No one likes overhead transmission lines. Yet, connecting geographically separate wind or solar regions will be key to increasing the percentage of electricity generated from renewables. This is because if wind farms are far enough apart, their output is uncorrelated, which means that even if the wind dies down at one farm, it will still be blowing at the other. In statistical terms, the average of the two farms together has a lower variance than either farm separately. The lower the correlation the more this is true. In practical terms, this means that the combined output of several geographically diverse wind farms is more stable than the output from any single farm. The same principle applies to the correlation between output from wind and solar farms, even in the same region. Wind is at worst uncorrelated with solar, and at best negatively correlated (the wind blows stronger when the sun isn't shining). A mixture of wind and solar is less variable than either by itself.
Long distance power lines will also be necessary for carrying electricity from places where the wind blows strongly or where the sun shines a lot to where demand for electricity is actually located. For example in the US, the mid-western "wind corridor" is a fecund source of cheap electricity, but the big consumption centres are thousands of kilometres away in the east.
So if we could build long distance high voltage power lines and put them underground that would reduce community hostility. If they could be reduced in cost that would be even better.
It’s become clear in recent years that expanded transmission from the windy Great Plains to the east is a prerequisite to developing more of the wind potential in the Midwest. If his project comes to fruition, Ward said, “We will pull some of the cheapest, most robust wind from the upper Midwest and bring it to the East Coast.”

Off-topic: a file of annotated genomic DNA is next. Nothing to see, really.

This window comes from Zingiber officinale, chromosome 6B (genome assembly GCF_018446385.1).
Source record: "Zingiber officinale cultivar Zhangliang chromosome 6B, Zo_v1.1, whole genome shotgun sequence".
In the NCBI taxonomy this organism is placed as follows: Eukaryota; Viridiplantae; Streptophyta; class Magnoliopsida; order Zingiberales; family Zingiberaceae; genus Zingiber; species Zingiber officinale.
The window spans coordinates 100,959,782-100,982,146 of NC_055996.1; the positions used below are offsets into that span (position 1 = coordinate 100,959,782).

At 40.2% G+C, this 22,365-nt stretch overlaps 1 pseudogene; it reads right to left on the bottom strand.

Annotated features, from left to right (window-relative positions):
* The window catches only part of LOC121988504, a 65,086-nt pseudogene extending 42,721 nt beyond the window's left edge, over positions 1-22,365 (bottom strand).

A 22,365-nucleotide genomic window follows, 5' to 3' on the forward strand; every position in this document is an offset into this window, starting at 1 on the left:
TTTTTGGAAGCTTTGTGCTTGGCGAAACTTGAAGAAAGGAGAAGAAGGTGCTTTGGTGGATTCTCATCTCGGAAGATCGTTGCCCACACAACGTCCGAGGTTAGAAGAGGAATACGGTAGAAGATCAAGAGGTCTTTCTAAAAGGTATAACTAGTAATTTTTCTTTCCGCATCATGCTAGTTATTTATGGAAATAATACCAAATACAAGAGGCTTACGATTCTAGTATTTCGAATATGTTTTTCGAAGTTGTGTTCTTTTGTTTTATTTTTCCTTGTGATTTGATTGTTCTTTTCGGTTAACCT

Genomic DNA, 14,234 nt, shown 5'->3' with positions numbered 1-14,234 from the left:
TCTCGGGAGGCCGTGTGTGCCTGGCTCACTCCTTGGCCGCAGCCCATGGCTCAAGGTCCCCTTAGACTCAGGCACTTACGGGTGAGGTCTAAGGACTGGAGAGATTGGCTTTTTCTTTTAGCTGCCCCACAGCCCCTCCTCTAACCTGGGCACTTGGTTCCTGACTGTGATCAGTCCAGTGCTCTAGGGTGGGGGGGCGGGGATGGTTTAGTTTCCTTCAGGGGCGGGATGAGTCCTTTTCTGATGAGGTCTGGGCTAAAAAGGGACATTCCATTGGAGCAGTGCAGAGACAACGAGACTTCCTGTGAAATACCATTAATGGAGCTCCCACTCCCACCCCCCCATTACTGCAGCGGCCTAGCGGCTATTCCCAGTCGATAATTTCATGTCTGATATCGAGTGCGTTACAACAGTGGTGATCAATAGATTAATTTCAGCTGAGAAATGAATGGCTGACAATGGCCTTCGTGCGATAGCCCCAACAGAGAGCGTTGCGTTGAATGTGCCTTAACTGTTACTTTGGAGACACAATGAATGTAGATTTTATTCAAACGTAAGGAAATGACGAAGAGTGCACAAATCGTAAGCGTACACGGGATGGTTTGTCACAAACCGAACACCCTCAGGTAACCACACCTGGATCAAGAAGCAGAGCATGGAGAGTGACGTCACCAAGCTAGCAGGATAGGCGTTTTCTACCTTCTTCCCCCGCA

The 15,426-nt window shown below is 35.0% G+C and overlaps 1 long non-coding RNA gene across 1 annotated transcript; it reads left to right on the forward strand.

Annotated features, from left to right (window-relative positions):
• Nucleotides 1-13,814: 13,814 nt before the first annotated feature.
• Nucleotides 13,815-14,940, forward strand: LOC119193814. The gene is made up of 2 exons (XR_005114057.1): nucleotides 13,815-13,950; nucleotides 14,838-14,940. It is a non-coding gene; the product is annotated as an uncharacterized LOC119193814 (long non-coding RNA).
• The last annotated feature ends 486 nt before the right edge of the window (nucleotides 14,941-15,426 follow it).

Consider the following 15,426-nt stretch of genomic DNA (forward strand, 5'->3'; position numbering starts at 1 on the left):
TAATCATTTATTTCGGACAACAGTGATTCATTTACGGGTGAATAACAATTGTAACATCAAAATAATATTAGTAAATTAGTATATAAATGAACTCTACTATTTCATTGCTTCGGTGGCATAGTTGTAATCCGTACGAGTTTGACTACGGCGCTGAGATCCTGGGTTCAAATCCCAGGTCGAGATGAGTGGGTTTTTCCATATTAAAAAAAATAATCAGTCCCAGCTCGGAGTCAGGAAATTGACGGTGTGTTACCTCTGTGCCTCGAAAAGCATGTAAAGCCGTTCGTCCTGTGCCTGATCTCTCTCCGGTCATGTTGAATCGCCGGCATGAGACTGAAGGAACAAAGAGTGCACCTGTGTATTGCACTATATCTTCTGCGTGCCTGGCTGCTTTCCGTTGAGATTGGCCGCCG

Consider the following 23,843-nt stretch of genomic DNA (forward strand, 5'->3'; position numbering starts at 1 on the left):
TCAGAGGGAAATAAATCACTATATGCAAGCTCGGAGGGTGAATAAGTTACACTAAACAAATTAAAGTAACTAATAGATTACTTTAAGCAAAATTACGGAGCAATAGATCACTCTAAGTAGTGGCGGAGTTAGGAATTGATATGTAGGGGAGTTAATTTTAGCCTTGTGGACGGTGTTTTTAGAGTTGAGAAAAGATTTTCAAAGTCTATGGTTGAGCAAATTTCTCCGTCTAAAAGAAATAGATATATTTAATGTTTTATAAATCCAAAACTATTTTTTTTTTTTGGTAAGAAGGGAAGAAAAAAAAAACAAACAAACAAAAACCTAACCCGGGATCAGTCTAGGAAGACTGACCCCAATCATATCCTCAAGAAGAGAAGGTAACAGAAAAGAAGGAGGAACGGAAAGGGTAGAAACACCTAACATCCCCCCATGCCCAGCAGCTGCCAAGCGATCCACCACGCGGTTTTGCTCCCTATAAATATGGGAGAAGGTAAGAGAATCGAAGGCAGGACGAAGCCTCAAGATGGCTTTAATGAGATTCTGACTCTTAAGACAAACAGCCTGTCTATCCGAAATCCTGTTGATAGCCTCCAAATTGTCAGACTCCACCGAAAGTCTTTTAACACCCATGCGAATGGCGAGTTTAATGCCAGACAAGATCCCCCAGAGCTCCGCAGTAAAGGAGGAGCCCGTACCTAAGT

|Wind resources in the US (Source)|
|US solar irradiance (Source)|
As a result of recently completed multi-value transmission projects across the region, he said, his project would be able to tap into a wide swath of the windiest land this side of Canada.
However, Ward’s decision to pursue this project now is a function of technology, not policy. Moving high voltages of electricity generally has required copious amounts of space, he said, meaning that transmission developers would hoist their lines high overhead. But over the past five years or so, “The technology of high-voltage cables has changed dramatically. I think everybody understands that solar and wind and batteries have changed a lot, but nobody is thinking about transmission.”
The German manufacturing conglomerate Siemens, looking for a way to unobtrusively move wind power from the North Sea to southern Germany, has been “leading the charge,” Ward said. The company has used a new rubber-based cable that is “very easy to handle in the field, easy to splice,” Ward said.
High voltages of power moved underground now require “a relatively small footprint,” about two-and-half feet across, Ward said. Two transmission cables are installed about three to five feet underground. It seems that the price has a smaller footprint as well.
“Compared to five years ago,” Ward said, “we can transmit much more power at a much lower price.”
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The 100% renewables grid of the future will have a mixture of wind and solar (because of their low correlation), spread across different regions (ditto), connected by underground HVDC lines, with battery storage for grid stability and time shifting. We might keep legacy gas peaking plants for backup, and might even use power to gas to fuel these gas plants. But the core of our new 100% renewable grid will be interconnectors and storage, and both are falling in cost.